Click on the link to listen to three versions of the same performance of Beethoven’s Moonlight Sonata on piano, tuned three different ways.
- One in Equal Temperament.
- The second in the “just” tuning I have developed based on natural resonances such as the ancient helek (3.33333 of today’s seconds) equivalent to the time it takes our Earth to rotate 1/72nd of a degree, as an E-flat.
- The third recording is in “standard” equal temperament where the A note = 440 Hz
There’s nothing like a side by side comparison of the way we’re told music should be tuned, versus the way that harmonics propagate naturally, and based on the frequencies I’ve discovered to resonate with the fabric of the way in which our planet rotates and generates its magnetic field.
For me, the the first one is ok but doesn’t fully resonate. The second one interacts with the room when you listen – it sounds louder and fuller. The 3rd one is just horrific to me – a bunch of noise, especially after listening to the others. No wonder Beethoven seems to some to be haunted by ghosts and teetering into disonance – when all we hear of him is recorded in the shitty Equal Temperament 440 hz “standard” that was introduced just in time for World War 2, as it happens.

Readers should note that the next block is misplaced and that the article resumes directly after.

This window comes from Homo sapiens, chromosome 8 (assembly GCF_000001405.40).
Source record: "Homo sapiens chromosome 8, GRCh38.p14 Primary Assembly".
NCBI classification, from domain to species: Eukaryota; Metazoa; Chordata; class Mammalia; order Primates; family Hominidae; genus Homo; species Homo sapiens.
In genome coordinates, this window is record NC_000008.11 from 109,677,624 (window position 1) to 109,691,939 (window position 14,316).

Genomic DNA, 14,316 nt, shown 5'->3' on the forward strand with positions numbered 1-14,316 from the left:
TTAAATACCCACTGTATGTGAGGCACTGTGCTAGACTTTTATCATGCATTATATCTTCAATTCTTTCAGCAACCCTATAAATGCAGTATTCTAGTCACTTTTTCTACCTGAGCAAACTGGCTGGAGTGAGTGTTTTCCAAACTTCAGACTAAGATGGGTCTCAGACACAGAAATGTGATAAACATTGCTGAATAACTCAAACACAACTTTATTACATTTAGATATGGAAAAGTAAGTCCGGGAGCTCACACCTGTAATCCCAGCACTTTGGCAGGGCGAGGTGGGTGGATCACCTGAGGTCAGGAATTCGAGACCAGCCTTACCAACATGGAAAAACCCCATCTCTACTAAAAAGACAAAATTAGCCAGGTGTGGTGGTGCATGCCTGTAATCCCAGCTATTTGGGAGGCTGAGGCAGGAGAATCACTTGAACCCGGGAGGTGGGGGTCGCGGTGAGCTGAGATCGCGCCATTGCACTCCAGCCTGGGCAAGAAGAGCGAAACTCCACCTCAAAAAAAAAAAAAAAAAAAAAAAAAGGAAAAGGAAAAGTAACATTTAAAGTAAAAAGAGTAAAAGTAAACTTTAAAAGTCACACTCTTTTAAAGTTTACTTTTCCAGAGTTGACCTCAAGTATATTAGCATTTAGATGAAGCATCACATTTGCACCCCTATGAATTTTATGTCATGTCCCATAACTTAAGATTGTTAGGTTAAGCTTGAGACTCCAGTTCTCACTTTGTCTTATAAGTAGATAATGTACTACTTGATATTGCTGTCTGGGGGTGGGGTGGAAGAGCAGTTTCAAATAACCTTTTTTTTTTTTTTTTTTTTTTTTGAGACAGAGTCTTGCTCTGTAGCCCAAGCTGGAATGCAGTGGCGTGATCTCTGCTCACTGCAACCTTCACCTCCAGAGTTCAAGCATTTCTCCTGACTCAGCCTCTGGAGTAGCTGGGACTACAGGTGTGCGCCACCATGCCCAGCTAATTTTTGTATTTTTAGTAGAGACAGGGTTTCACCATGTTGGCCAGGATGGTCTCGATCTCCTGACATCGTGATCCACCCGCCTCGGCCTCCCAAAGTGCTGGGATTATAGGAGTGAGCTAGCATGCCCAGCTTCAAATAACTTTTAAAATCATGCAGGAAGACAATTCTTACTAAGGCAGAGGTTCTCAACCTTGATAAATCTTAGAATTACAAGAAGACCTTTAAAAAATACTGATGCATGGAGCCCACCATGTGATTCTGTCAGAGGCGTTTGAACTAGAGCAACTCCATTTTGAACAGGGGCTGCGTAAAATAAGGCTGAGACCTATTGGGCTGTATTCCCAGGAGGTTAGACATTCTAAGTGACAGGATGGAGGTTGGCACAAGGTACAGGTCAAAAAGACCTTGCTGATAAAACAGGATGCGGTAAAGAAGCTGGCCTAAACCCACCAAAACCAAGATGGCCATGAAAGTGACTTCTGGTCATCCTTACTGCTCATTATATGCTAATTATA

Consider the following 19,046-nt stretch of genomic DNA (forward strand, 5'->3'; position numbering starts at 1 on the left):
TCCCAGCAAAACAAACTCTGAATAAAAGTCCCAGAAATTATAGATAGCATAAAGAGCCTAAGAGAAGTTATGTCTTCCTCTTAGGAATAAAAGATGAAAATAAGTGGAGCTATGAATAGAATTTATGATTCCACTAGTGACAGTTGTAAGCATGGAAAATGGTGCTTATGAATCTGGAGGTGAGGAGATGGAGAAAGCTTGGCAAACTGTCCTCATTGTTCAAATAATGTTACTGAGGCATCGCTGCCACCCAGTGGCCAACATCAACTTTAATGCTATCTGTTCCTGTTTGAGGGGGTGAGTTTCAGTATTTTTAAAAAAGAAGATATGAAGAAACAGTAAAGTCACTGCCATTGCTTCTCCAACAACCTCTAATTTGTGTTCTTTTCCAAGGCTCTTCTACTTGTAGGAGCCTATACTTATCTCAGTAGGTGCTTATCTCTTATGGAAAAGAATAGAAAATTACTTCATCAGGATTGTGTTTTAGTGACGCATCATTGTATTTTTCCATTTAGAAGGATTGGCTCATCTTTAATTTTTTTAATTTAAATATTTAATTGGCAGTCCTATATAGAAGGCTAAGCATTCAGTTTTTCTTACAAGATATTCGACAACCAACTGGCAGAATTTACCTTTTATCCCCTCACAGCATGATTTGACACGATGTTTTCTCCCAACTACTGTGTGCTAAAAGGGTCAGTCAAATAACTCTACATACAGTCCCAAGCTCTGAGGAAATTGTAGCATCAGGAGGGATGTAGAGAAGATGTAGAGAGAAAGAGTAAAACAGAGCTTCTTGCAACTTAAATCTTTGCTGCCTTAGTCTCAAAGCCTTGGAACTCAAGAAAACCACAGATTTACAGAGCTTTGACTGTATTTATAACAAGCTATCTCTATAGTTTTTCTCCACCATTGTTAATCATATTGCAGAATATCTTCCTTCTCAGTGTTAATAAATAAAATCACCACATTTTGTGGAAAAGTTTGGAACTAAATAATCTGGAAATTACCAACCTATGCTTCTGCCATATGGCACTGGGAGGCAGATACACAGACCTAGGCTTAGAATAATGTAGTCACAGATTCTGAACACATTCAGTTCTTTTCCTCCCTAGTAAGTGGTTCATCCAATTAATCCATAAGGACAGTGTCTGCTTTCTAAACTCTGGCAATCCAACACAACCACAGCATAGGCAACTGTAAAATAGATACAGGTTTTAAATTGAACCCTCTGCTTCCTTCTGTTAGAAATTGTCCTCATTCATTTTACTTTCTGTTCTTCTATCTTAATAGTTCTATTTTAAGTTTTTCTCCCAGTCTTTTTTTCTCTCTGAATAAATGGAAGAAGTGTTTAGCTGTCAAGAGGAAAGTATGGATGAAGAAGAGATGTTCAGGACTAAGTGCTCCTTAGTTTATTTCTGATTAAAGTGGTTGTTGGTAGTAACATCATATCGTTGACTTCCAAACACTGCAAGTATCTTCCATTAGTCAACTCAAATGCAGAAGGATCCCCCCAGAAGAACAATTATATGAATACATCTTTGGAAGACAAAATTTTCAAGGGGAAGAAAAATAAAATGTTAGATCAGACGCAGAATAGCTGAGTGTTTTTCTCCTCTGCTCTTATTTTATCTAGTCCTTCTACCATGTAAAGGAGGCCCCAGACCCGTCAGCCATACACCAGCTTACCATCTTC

I hope you can enjoy how music is supposed to sound. Feel it in your gut and let me know in the comments!
Thanks to Edward Grant for this performance: www.classicalarchives.com/midi/composer/2156.html
3 thoughts on “Equal Temperament vs Just vs Earth Tuning”
Do you have any tuning files you could share, it would be easier to load the files, see and hear the frequencies…than to decipher where your at via extensive writings.
You can create, register and share the files url here: https://sevish.com/scaleworkshop/?version=2.0.0
Also, I wonder if you have any thoughts on this research:
Hi Chris – good idea. I’ve posted some Logic Pro projects here with the tunings: https://harmonicsofnature.com/2022/12/12/logic-pro-tuning-files/
Thanks..I’ll forward these to a friend who uses Logic, I’m on Bitwig myself .
If you can find the time to use scale workshop, that would cover all DAW platforms, synth formats etc.